In what judges called a clash between different centuries, the Kansas Court of Appeals has overturned felony convictions for a woman who rear-ended an Amish buggy, killing a horse and injuring two boys, while she apparently was driving distracted by her cell phone.
“On a summer day on a straight and level highway in Dickinson County, the 21st century collided with the 19th century with near-tragic consequences,” the court ruling said.
According to court records, driver Bridgette Warnke rear-ended a trailer towed by a two-wheel horse-drawn Amish buggy called a “forecart.”
It was driven by Mennonite Amish brothers Malachi and Micah Hamilton, ages 13 and 15.
The boys had borrowed the trailer to move some hay to their family farm and were returning it empty when the crash occurred on the K-43 highway near Enterprise, a small town about five miles east of Abilene.
The boys testified that they were driving the buggy in the traffic lane because it’s easier on their horses.
Warnke, who was in a hurry to pick up her child after work, was either on the phone or had just hung up on a conversation with the babysitter when the crash occurred.
“While Malachi was driving the team, Micah heard something behind them and turned to see a quickly approaching car,” the court ruling said. “Micah did not see the car slow down, and there was no oncoming southbound traffic on K-43. He did not have a chance to warn Malachi about the approaching car before it struck the hay trailer. The collision resulted in the boys being thrown from the buggy and injured and one of the horses being killed.”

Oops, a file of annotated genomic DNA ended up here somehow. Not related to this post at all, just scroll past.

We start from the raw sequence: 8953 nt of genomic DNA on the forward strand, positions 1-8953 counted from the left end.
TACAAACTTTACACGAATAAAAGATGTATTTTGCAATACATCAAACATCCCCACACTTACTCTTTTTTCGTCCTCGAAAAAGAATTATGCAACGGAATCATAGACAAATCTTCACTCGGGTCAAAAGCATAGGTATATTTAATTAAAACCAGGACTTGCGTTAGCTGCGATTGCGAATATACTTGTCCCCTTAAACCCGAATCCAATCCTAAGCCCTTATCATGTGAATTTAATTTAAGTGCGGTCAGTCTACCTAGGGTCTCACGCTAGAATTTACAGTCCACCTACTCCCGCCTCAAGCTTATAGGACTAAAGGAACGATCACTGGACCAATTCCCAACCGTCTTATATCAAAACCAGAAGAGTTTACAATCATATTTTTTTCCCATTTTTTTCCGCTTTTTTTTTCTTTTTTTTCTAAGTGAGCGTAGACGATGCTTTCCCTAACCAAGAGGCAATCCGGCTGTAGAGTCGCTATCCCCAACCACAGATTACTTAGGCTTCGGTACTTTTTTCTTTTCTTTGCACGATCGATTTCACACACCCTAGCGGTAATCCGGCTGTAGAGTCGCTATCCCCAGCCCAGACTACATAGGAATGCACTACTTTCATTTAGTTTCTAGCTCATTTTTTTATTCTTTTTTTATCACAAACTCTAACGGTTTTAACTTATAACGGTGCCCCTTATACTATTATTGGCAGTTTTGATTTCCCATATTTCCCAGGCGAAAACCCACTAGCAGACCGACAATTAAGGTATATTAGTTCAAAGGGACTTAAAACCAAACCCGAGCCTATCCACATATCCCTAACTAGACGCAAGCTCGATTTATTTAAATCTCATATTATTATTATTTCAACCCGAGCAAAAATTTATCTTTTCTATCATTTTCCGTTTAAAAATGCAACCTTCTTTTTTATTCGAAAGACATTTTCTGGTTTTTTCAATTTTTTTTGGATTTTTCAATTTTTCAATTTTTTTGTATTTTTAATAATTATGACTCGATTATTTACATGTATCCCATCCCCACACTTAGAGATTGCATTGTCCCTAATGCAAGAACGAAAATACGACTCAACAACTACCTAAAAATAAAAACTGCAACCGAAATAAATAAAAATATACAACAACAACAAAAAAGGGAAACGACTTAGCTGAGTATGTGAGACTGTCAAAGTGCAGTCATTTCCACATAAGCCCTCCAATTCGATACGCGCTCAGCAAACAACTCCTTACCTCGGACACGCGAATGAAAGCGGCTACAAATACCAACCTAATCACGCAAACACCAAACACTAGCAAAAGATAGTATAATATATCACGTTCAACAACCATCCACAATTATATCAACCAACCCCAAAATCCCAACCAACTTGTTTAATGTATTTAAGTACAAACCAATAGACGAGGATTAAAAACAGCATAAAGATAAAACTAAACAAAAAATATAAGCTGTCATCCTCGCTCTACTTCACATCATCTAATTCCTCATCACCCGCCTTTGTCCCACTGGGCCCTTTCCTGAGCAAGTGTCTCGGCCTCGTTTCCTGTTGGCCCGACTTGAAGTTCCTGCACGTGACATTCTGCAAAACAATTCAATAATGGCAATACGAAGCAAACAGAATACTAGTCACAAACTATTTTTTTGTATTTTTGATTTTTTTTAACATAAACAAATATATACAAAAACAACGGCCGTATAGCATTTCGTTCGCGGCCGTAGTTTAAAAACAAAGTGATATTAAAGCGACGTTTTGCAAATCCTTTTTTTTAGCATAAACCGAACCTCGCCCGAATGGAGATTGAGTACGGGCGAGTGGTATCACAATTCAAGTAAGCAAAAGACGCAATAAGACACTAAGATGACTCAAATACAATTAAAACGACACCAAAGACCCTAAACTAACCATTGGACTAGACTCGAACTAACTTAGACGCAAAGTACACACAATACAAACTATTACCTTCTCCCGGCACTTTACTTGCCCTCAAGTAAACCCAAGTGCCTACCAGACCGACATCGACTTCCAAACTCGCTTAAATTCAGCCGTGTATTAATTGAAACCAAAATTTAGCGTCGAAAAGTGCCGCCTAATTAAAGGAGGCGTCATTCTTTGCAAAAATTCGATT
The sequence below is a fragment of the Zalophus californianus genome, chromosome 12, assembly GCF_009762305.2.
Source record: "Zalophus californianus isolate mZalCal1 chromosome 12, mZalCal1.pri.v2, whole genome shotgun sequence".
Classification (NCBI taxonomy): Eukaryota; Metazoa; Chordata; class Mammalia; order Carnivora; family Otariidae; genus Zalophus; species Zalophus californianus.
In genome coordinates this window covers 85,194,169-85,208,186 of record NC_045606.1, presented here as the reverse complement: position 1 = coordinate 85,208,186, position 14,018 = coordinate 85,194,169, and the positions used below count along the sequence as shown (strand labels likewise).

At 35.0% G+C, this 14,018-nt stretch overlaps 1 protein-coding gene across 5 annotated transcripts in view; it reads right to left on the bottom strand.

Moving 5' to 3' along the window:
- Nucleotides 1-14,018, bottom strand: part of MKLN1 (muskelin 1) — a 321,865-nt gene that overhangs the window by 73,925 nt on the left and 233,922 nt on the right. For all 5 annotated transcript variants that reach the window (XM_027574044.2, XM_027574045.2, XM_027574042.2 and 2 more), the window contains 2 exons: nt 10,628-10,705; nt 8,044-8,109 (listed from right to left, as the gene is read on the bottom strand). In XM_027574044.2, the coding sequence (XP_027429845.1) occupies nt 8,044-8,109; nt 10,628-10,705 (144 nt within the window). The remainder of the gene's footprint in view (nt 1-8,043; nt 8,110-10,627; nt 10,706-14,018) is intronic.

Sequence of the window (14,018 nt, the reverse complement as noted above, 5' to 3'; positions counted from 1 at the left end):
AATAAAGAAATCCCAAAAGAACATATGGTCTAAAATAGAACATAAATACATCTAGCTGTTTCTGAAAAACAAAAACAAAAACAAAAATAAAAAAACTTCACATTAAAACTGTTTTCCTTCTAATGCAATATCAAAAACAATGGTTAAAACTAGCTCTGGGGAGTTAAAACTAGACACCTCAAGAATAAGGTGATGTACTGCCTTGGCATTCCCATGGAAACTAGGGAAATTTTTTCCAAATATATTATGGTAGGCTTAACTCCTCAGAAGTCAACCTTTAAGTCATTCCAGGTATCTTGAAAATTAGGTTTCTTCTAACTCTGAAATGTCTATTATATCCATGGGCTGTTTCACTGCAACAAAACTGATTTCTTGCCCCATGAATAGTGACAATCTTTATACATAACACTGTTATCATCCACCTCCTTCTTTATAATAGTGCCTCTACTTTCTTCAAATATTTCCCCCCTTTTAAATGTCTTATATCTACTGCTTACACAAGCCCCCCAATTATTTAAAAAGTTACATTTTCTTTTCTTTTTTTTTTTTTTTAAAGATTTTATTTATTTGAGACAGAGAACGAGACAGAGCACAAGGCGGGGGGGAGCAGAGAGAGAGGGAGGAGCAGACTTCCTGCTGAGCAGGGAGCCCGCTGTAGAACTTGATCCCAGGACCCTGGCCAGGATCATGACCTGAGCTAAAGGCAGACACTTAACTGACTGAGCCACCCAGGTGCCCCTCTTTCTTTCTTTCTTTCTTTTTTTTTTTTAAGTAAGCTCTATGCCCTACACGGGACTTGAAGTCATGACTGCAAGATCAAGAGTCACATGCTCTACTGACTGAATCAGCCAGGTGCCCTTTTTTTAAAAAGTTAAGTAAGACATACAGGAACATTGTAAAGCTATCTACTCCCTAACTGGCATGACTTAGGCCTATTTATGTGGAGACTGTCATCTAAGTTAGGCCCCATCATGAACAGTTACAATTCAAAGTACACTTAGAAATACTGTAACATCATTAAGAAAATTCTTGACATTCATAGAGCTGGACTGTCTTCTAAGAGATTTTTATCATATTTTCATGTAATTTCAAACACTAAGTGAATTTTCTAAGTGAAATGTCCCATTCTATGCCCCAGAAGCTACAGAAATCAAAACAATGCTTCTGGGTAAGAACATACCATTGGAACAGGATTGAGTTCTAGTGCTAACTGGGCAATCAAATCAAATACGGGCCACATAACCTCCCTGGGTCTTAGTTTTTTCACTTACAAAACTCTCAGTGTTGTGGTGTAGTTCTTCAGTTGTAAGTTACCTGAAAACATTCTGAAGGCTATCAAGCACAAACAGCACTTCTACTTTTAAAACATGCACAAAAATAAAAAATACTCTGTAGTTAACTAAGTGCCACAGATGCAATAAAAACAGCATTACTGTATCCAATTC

Micah hit his head and was knocked out in the crash and Malachi suffered a broken leg. The second horse of the two-horse team came unhitched from the buggy and ran away, the ruling said.
A trial court convicted Warnke on two felony counts of reckless aggravated battery and a misdemeanor count of criminal damage to property. She was sentenced to probation and 15 weekends in jail, with an underlying sentence of 16 months in state prison.
But the appeals court overturned the verdicts, saying that prosecutors had failed to prove the gross negligence needed to support the charges.
“Speaking on a cell phone while driving is not a violation of our traffic laws, the ruling said. “Distracted driving caused by speaking on a cell phone may constitute negligence but in and of itself it does not constitute a gross deviation from the standard of care so as to support a criminal conviction for reckless aggravated battery.
“While it is apparent that the collision was caused by Warnke’s negligence, we conclude that her conduct was not criminal in nature. Accordingly, we reverse Warnke’s criminal convictions.”